Try using different objects besides an egg, like a small rubber ball or a marshmallow. This can help kids explore how different materials react to the same change in air pressure.

S is for Science free printable kids activity sheets

Create a challenge:

Decorate the bottle:

Allow your child to decorate the bottle with stickers, markers, or paint before starting the experiment, making the activity more personalized and visually appealing. This could work especially well with younger kids if you're going for that "genie in the bottle" suggest we mentioned above.

Document the process:

Encourage your child to take photos or draw pictures of each step in the experiment (similar to what's done after reading books in many kindegarten classrooms). They can then create a simple science journal to document their observations and conclusions.

Perform additional experiments:

Ask your kids what other science experiments they'd like to try. Maybe they've seen something on Youtube Kids they'd like to try out or maybe they have their own completely unique idea they've imagined and would like to see happen.

We've got plenty of science experiment suggestions here if you're looking for more inspiration:

fun science experiments for kids

More Experiments To Try

Here are a few experiments that kids can do at home with their parents to learn about air pressure, temperature changes, and the strong forces they create:

Balloon in a bottle: Stretch a deflated balloon over the mouth of a bottle and place the bottle in a bowl of hot water. Watch as the balloon inflates due to the air inside the bottle expanding with the temperature change.

Collapsing can: Heat an empty soda can with a small amount of water inside it until the water starts to boil. Using tongs, quickly invert the can and submerge it in a bowl of cold water. Observe as the can instantly crushes due to the change in air pressure.

Straw through a potato: Hold a plastic drinking straw by its sides without covering the hole at the top. Thrust the straw quickly into a raw potato, and watch as the air pressure inside the straw allows it to pierce through the potato without bending.

Homemade barometer: Create a simple barometer by attaching a deflated balloon to the mouth of a jar and sealing it with a rubber band. Place a straw on top of the balloon and secure it with tape. As the air pressure changes outside, the balloon will move up or down, and the straw will indicate the change on a scale you create.

Additional Information

Here are a few additional points and questions related to the egg in a bottle experiment:

Understanding the science: Make sure you and your child understand the scientific principles behind the experiment, such as air pressure, temperature changes, and the relationship between them.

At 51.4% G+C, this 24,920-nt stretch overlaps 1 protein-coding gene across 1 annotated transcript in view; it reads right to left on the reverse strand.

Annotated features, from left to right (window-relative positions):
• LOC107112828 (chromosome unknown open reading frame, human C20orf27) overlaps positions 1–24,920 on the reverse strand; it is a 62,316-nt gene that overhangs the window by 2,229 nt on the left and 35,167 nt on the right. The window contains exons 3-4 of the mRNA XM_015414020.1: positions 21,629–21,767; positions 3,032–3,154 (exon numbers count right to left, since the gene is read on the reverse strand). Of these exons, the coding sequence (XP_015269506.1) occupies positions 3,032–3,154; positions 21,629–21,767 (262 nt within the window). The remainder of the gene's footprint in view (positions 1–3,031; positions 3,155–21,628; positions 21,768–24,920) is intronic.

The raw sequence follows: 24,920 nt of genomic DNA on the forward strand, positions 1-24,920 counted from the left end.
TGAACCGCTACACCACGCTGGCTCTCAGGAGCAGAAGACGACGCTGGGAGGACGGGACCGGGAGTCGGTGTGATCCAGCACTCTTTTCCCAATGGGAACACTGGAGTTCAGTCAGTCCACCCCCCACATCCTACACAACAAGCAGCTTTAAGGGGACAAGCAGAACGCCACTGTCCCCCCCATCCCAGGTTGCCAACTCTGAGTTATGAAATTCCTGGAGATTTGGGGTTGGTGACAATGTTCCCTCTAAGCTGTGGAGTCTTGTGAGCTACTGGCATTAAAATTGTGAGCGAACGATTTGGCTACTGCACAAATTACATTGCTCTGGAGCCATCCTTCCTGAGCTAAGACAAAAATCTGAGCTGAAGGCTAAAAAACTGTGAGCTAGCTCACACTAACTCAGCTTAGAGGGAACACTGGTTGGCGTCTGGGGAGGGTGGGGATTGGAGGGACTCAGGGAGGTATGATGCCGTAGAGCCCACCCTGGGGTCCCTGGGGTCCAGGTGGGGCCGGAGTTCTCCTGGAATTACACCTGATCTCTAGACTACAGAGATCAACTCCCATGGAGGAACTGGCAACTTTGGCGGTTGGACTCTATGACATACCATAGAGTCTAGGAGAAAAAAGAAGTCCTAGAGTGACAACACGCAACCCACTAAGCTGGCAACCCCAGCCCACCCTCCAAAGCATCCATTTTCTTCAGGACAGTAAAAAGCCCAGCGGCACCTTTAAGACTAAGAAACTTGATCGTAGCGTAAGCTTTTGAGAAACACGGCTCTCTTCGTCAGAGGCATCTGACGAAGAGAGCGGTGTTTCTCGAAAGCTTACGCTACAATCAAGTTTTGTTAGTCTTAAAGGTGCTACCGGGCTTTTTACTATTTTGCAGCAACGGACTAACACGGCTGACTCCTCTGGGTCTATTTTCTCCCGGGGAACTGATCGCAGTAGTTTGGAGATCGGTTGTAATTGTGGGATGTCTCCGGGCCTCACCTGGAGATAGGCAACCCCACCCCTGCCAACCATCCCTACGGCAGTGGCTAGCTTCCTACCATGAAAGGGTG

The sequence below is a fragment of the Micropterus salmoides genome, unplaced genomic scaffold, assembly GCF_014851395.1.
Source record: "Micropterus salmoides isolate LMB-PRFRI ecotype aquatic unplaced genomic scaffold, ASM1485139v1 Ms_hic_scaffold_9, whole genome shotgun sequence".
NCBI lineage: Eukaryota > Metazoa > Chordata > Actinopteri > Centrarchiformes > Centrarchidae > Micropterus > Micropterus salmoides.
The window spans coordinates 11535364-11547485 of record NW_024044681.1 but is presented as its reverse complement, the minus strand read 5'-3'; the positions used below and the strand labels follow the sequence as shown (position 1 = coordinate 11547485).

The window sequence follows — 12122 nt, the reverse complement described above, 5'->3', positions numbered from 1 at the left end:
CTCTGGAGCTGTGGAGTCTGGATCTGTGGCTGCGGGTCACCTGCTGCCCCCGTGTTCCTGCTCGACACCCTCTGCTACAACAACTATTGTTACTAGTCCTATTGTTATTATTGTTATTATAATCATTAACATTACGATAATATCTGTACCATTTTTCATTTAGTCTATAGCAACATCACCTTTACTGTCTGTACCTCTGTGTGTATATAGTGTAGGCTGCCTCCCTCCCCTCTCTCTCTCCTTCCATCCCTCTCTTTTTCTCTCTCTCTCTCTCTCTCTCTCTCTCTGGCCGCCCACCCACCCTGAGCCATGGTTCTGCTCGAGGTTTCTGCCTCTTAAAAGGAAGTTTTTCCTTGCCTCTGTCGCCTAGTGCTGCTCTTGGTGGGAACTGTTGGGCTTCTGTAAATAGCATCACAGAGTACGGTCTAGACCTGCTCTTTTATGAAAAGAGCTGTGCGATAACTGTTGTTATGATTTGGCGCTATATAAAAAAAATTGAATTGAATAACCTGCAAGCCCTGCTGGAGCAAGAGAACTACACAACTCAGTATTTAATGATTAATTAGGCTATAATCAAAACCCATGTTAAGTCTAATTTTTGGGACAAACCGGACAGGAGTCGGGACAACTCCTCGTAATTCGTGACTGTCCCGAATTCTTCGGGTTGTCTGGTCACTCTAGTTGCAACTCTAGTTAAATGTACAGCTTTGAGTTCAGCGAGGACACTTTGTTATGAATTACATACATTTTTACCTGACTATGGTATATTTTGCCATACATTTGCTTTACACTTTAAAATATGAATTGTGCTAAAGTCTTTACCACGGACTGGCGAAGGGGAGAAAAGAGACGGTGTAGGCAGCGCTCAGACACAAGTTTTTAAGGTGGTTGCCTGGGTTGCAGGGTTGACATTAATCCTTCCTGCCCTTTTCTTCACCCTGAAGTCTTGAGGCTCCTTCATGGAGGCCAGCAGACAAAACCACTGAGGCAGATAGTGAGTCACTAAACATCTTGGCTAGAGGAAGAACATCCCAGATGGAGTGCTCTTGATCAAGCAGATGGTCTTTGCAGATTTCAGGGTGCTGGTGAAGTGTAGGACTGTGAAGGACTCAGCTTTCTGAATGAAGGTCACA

Troubleshooting: If the egg doesn't get sucked into the bottle, discuss potential reasons with your child and troubleshoot together. The paper might not have burned long enough, the bottle's opening could be too large or too small, or the egg might not be the right size.

Experiment variations: Try different variables in the experiment, such as using different objects or different-sized bottles, to see how the results change.

Reversing the process: After completing the experiment, you may wonder how to get the egg out of the bottle. Discuss possible ways with your child, such as using a long spoon to break the egg apart, or creating a change in air pressure by blowing air into the bottle with a straw or by mouth (with adult supervision).

Clean-up and safety: After completing the experiment, discuss proper clean-up procedures and the importance of safety when dealing with fire and hot objects.

Connection to other experiments: Explore how this experiment connects to other experiments involving air pressure, temperature changes, or other related scientific principles.

By discussing these additional points and questions, you can have a more comprehensive learning experience for your child during the egg in a bottle experiment.

In conclusion

The egg in a bottle experiment is a fun and educational activity for kids and parents to explore together at home. By understanding the science behind air pressure and temperature changes, children can learn about the forces that cause the egg to be pushed into the bottle.

With proper safety precautions and adult supervision, this experiment can be an enjoyable way to spark curiosity and inspire young minds to learn more about the fascinating world of science.

So grab a hard-boiled egg, a glass bottle, and a piece of paper, and get ready to embark on an exciting scientific adventure with your child!

Questions and Answers:

Why does the egg get sucked into the bottle?

The egg gets pulled into the bottle because when the paper burns, it heats the air inside. When the air cools down, there's less pressure inside the bottle than outside. The higher pressure outside pushes the egg in!

Can you use a raw egg instead of a hard-boiled egg?

No, you should use a hard-boiled egg because it's stronger and less messy. A raw egg might break and make a mess.

How can I get the egg out of the bottle after the experiment?

Hold the bottle upside down with the egg close to the opening. Blow air into the bottle with a straw or with help from an adult. This makes the pressure inside the bottle higher, and the egg will come out!

Why didn't the egg get sucked into the bottle during my experiment?

There could be a few reasons, like the paper didn't burn long enough, the bottle's opening was too big or small, or the egg was the wrong size. Try again with some changes!

Is it safe for kids to do this experiment?

Yes, but make sure an adult is with you and you follow safety rules. Keep flammable things away, use a heat-resistant surface, and have an adult help with the fire and hot glass bottle.

Can I use a plastic bottle instead of a glass bottle?

No, you should use a glass bottle because it can handle the heat better. Plastic bottles might melt or release toxic fumes that are bad for you when heated up.